Stefan hat die verschiedenen Einspielervideos aus dem “Anhalter durch das Enterprise 2.0” zusammengestellt. Mein Favorit darunter ist ja die Bedienungsanleitung für ReFiCoBe. ReFiCoBe? Begriffsklärung im Video, auch wenn die komplette Botschaft erst in der Aufführung selber deutlich wird (vollständig beim Lotus JamCamp, gekürzt bei der re:publica).
Great discussion (and hilarious at times, too – just see how David Weinberger explains the rationale behind the IRC back-channel and see Doc Searls fight and conquer a sandwich as a bonus).
But what happens in this relaxed athmosphere is nothing less than a crash course in the motives and context of Enterprise 2.0 – and one can learn a lot from Andrew’s approach (eg. how he goes about to explain the benefits of E 2.0 to regular executives, think strong, weak and potential ties / Mark Granovetter; how business opportunity management can profit from “supported and facilitated” serendipidity; …).
Als vereinfachende Formel könnte man sagen: Enterprise 2.0 = Web 2.0 in the Enterprise + Privacy + Relevance
Sören himself has an interesting post here, pointing towards Toward High-Performance Organizations: A Strategic Role for Groupware by Douglas Engelbart:
[who] makes a strong case for Enterprise 2.0 long before this term was coined. Especially his framework for improving the improvement process is eye-opening. Inventing hypertext to share information easily was definitely a great C activity. And I guess the same is true for Wikis, Blogs and Micro-Blogs.
When he describes the interdependencies between the human system and the tool system, Douglas Engelbart captures the whole challenge of transforming a conventional Enterprise into an Enterprise 2.0. Without changing our paradigms, organizations, procedures, language and attitudes we won’t see the benefits of new tools.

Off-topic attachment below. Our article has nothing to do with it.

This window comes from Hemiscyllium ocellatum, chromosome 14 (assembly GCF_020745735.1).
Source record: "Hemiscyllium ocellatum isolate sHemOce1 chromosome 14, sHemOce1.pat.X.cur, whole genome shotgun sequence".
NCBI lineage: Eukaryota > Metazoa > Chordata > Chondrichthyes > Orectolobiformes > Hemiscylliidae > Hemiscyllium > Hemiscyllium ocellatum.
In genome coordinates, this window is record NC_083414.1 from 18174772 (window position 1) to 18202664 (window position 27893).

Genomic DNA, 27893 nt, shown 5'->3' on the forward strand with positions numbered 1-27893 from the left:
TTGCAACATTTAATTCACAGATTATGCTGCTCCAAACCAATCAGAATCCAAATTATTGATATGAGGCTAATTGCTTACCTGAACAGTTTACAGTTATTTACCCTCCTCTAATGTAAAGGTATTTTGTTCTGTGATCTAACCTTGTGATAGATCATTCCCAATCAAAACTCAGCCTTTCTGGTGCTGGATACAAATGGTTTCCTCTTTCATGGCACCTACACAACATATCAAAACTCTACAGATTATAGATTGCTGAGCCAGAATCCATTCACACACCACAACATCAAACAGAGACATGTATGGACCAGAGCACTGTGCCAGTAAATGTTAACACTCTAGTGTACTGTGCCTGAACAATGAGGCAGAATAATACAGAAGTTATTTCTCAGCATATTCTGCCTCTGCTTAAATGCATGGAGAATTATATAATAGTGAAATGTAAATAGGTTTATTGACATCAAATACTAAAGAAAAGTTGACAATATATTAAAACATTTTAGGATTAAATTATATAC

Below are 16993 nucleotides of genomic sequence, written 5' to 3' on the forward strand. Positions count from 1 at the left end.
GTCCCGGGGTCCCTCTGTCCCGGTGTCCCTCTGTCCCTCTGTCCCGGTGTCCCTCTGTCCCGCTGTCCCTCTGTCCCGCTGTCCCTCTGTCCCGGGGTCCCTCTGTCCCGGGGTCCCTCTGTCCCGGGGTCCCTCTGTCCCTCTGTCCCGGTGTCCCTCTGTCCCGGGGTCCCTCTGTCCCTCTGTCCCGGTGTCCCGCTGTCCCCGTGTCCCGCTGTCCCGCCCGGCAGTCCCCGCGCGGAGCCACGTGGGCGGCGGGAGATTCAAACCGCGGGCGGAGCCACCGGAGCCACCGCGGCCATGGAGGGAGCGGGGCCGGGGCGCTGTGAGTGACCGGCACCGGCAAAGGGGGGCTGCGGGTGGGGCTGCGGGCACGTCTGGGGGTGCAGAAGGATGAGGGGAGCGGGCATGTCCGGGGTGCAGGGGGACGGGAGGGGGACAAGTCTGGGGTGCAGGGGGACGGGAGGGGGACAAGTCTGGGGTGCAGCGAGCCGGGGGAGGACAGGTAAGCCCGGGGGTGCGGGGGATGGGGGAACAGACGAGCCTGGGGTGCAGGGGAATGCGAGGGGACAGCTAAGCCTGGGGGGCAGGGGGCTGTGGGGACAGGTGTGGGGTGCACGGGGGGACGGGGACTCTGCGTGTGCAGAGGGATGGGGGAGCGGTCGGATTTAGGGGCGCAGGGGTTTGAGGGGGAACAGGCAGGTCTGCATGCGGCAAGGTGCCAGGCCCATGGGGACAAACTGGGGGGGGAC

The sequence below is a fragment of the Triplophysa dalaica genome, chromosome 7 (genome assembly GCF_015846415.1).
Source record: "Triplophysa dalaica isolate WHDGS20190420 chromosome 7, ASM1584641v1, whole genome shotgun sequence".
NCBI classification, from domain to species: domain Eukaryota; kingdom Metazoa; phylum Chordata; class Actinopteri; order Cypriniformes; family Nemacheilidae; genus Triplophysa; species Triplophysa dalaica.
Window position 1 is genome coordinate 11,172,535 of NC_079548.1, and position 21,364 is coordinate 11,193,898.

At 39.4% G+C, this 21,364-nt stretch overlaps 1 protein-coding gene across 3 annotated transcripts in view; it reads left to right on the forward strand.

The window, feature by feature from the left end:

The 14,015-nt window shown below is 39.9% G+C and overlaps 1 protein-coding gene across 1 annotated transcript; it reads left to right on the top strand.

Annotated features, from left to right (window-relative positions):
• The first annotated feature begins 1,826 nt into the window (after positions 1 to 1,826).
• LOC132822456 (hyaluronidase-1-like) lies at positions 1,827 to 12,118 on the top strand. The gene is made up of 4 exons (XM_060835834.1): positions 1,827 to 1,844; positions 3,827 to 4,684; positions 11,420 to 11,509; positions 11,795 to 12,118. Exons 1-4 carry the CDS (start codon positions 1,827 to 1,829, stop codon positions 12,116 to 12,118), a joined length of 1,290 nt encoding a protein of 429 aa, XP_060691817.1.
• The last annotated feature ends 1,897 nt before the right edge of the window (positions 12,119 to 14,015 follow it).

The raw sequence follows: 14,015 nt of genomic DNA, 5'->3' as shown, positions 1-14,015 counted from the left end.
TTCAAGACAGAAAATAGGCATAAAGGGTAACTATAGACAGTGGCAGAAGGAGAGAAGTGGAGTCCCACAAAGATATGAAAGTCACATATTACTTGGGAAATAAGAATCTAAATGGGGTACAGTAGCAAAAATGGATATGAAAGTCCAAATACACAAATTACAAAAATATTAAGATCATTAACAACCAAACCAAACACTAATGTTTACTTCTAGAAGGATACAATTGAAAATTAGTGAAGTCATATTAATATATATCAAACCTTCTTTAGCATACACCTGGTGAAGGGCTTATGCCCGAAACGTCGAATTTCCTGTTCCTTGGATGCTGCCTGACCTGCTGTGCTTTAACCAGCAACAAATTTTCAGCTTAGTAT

We’re not alone in this, Vineet Nayar, CEO of India-based information technology services HCL Technologies explains why he believes that in the future, democratic companies will outperform the command-and-control dictatorships that have persisted since the industrial revolution, his learnings include:
– Let go of command and control. In business, as in nations, dictatorship is out. Democracy is in.
– Business leaders must be open to criticism, just as elected officials are.
– Customers don’t come first, employees do, because employees are the product that your customers are buying.
– Democracy and feedback allow employees and managers to gravitate toward their strengths.
Well, comes at no surprise, via Mike Gotta:
[…] blogs, wikis, social networking – none of this matters if companies treat people poorly and worse – institutionalize such actions.
With all the talk about Enterprise 2.0 and the resurgence of knowledge management, we tend to forget that employees are influenced (in terms of attitude, behavior, engagement) by both the macro messages that a company sends to its workers as well as the micro messages that come from a worker’s day-to-day management channel.
Yes, clearly not all organizations are ready for the roll-out of social software of any kind. So techno-crazy-high-flying expectations about social softwares impact on organizations should be seen critically, as Tom Davenport rightfully notes.
Then, knowledge cannot be conscripted, it can only be volunteered, and people know more than they can say. So caring and thinking about change management and ways of implementation is really essential … ever considered “adding” (social software sphere) change management consultants like me to your implementation efforts?
What makes this BusinessWeek wiki feature outstanding is that it doesn’t restrict its approach on the technology.
Too often, people talk about social software in techno-gabberish, while we know that the main tasks are organization related and have more to do with change management, implementation and persuading people, i.e. finding promotors, followers, early adopters.
Supporting fitting organizational structures, through supportive management and coaching, maybe even rewards and benefit systems (I am no friend of this approach, yet, it has its merits), was not really discussed, but one could feel these issues lurking in the background in most articles.